10 Lessons I’ve Learned From Living in a 100-Year-Old Philly Rowhome
My house celebrates its 100th birthday this year. It’s weird, when I really stop and think about it, to ponder all the lives its lived — and all the people who’ve lived in it over the past century.
My husband, Chris, fell in love with our South Philly rowhome before I did. He had to convince me we should buy it. But it’s been nearly four years since move-in day, and, with countless improvement projects, DIY forays and homeownership lessons under our belts, I can say I finally came around, too.
Here’s what we’ve learned along the way.
1. Classic Philly rowhomes were built to last.
Sure, our house has required some maintenance issues, but its bones are solid as a rock, especially our thick sturdy walls. We marvel with our neighbors all the time about how we can’t hear each other in our homes. Heck, even our furnace is at least 50 years old and still kicking. (Knock on wood, please.) Based on some of the issues I’ve heard from friends in newer homes — like leaky roofs, flimsy walls, obvious corners cut here and there — I can confidently say they don’t make ’em like they used to.
2. The real beauty is in the details.
One of the reasons Chris was so instantly smitten with our home was its abundant original details: subway tile in the kitchen, glass transoms dividing the downstairs rooms, thickly painted trim, well-worn (in a good way) hardwood floors, and more. Even the swinging French doors leading into our kitchen were in pretty good shape; we replaced one screw in the floor plate and fixed the swinging mechanism so the doors no longer crash into each other when they close. These are exactly the pretty details guests notice and fawn over whenever they come to our home.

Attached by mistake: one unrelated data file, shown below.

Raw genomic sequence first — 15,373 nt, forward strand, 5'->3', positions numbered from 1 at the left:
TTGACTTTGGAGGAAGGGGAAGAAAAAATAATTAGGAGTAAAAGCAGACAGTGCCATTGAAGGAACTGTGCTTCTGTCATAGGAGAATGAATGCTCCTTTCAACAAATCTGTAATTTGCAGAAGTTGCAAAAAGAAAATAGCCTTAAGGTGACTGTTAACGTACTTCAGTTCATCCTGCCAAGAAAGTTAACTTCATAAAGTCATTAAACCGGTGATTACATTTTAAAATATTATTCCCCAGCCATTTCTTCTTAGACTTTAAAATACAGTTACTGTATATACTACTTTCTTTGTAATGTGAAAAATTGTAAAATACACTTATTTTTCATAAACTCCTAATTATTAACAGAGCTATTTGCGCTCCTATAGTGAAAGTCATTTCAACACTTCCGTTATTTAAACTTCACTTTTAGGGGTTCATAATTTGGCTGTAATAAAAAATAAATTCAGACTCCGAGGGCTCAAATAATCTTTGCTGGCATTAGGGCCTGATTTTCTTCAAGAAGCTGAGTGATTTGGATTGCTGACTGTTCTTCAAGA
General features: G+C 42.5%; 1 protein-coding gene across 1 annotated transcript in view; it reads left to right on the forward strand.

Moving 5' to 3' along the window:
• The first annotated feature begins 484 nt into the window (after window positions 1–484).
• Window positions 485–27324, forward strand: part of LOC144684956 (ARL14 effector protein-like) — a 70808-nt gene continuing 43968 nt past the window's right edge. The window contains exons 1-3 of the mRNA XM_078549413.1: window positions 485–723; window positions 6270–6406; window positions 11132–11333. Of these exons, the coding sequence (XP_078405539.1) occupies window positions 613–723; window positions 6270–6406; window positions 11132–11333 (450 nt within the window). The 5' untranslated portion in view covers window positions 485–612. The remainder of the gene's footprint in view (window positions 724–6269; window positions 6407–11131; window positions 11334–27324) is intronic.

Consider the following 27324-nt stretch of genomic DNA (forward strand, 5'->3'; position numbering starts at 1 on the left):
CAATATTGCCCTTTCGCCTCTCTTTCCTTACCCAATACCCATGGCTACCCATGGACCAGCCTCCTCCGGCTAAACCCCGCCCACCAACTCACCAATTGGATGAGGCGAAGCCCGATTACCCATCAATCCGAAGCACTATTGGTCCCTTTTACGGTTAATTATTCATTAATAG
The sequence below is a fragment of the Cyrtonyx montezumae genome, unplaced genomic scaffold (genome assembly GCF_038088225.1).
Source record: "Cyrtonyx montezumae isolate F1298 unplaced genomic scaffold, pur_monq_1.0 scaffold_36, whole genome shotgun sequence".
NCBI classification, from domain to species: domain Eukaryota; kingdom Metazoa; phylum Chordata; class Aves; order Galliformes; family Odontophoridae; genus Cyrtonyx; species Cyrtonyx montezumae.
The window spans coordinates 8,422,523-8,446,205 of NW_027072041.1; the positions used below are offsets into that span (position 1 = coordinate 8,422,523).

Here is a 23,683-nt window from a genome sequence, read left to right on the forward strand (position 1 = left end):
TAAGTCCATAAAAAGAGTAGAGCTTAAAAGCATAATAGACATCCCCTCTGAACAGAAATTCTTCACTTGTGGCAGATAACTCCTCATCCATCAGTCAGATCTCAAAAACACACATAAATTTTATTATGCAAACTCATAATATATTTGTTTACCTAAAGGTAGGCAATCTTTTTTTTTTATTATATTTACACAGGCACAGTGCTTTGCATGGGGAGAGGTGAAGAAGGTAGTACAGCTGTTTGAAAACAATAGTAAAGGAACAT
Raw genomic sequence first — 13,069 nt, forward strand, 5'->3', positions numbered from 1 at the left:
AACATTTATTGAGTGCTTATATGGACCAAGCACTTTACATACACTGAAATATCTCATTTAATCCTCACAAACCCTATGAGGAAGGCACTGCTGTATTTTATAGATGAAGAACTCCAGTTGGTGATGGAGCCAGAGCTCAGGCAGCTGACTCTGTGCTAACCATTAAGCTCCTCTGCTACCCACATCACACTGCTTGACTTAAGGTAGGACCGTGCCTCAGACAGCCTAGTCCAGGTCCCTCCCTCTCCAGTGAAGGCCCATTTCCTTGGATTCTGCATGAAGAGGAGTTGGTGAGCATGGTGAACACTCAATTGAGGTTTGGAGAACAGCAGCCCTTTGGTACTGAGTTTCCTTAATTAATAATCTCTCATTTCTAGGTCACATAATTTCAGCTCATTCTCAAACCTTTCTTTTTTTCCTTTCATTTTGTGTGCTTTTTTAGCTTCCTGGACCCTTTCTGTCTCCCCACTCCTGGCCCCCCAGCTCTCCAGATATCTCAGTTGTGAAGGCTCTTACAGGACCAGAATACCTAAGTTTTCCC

3. Every project takes at least twice as long as you think it will.
But all that character comes with quirks — and the quirks can create interesting obstacles that require creative workarounds. And all those creative workarounds add precious time to your projects. Why? Because …
4. Nothing out-of-the-box will work exactly right.
We learned this lesson about five minutes into our very first DIY home project. A few weeks after we moved in, we decided to install a ceiling fan in our bedroom. Chris is pretty handy, so he decided to do the work himself. He found a kit for installing ceiling lights and fans between joists, an extendable bracket that, when you crank it into position, attaches itself to the nearby joists to support the weight of your ceiling fan. Well, it didn’t take long to realize that this ingenious little short cut wouldn’t work for us: our old joists were only 12 inches apart instead of modern standard minimum of 16 inches, and the darn thing would only work with 16-inch joists. Sigh. So instead, Chris had to build a custom bracket to make it work, turning our easy-breezy one-hour project into a weekend of endless trips to Home Depot.
Want to know some other things that will trip up your fixer-upper timeline? Nothing in your home will be level, and no corner is even close to 90 degrees. Consider this fair warning.